by Brian Mahany
The headline in the Palm Beach Post says it all, “Ex Delray Beach Commissioner ‘Used God’s Name’ In Alleged $1.8 Million Ponzi Scheme.” Stories like this are far too common; fraudster’s using the Church or religious affiliations to steal from innocent victims.
What makes this case so unusual is the age and appearance of the alleged fraudster. Charlotte Durante is a frail 64 year old woman who recently appeared in court wearing a neck brace and in a wheel chair. She also served as a prominent African American activist in the community including a term as a city commissioner.
According to published reports, victims say that she defrauded them of their life savings. Many of the alleged victims are Haitian refugees who speak little English. One testified that he gave Durante money and was told that he would receive 18% interest. Another victim claimed, “She said she was trying to help Haitian people and she was doing it for god.”
Affinity theft is a growing problem. Its effects are mostly felt within insular ethnic communities and in close knit churches. Fraudsters use their membership or ties to a particular group to first gain the trust of their victims and then later use that trust to commit their crimes.
Durante is not taking the allegations lightly. Her and her defense team have mounted a vigorous public relations campaign to paint her as the victim. In a website claiming to be Charlotte Durante’s Legal Defense Fund, one person is accused of filing a false complaint with the Delray Beach Police Department and “recruiting, brainwashing, scaring and hoodwinking” alleged victims to come forward.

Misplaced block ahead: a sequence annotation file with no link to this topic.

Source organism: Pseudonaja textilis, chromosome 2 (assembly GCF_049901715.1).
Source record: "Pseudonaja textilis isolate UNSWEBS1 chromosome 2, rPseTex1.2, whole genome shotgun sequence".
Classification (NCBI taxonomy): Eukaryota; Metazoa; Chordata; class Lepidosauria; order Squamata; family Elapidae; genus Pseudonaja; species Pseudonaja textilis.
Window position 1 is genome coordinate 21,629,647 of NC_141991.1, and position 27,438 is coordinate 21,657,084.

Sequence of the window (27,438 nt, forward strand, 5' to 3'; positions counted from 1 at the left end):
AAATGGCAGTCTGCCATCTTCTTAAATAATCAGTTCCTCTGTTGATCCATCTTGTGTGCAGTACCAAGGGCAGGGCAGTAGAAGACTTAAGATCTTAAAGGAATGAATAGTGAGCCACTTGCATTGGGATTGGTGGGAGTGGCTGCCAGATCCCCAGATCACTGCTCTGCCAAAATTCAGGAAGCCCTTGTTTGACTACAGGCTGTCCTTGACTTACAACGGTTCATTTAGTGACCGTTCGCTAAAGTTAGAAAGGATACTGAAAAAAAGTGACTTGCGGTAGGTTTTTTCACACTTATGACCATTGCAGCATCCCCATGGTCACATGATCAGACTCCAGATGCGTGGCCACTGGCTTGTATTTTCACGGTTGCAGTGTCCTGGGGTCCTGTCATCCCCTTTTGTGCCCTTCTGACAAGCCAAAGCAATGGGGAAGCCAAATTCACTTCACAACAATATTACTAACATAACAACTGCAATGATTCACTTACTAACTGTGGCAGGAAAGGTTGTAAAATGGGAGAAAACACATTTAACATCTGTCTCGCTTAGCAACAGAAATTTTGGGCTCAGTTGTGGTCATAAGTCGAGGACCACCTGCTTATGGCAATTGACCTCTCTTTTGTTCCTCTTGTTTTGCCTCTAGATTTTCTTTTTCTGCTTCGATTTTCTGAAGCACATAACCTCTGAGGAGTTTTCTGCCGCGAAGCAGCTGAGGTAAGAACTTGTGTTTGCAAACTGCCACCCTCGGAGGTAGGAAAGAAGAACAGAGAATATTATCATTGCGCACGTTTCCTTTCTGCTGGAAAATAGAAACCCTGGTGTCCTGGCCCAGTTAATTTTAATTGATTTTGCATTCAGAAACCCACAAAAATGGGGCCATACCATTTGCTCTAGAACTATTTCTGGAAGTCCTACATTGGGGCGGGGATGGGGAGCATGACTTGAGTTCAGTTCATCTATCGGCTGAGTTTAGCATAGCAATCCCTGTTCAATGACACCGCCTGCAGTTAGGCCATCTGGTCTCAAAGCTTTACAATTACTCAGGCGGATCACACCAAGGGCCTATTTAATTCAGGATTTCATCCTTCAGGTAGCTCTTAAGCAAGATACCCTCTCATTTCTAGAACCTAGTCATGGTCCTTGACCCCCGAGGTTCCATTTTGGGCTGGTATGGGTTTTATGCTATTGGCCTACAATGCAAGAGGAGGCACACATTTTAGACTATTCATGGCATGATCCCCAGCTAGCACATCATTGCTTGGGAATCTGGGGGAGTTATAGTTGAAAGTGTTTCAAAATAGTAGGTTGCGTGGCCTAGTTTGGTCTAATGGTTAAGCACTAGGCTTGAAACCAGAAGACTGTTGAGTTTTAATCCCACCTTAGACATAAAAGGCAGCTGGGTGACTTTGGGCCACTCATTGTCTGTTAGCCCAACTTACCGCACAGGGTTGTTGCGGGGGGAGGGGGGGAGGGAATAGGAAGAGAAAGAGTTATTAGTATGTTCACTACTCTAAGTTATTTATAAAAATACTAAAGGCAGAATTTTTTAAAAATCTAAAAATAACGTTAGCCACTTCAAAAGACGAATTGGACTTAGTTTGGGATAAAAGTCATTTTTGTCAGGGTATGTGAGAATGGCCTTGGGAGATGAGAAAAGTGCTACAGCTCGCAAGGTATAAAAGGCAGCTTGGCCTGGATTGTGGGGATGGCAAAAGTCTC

How this winds up is anyone’s guess but we suspect that Durante will be convicted and sentenced to prison. Notwithstanding her age and alleged frailty, it’s would be highly unusual for a jury to disbelieve a parade of witnesses claiming they lost their money to Durante.
For the victims, its not just about seeing defendants convicted of their crimes. For many, the bigger question is restitution. Will these folks get back their money? Probably not.
Investment scam victims stand the best chance of recovering their money if they purchased their investment through a third party such as a real estate broker or stockbroker. Investing directly with the promoter leaves few alternatives for recovery, if any, when the investment sours. Third party brokers and agents often have deep pockets and insurance.
Prosecutors say that in Durante’s case, the money went to struggling lifestyle and fashion museum run by her daughter. If the prosecution is right, victims may not see any money recovered.
If you feel like you are the victim of a Ponzi scheme or fraud, give us a call. Many times recovery can be handled on a contingent fee basis meaning no legal fees unless we get back your money. (Our cases are generally limited to losses of $200,000 or more and in situations where there are assets available or viable claims against third parties.) For more information, contact attorney Brian Mahany at or by telephone at (414) 704-6731. All inquiries kept in strict confidence.
Mahany & Ertl – America’s Fraud Lawyers. Offices in Milwaukee, Wisconsin; Detroit, Michigan; Portland, Maine; Minneapolis, Minnesota and San Francisco, California. Services available in many jurisdictions.
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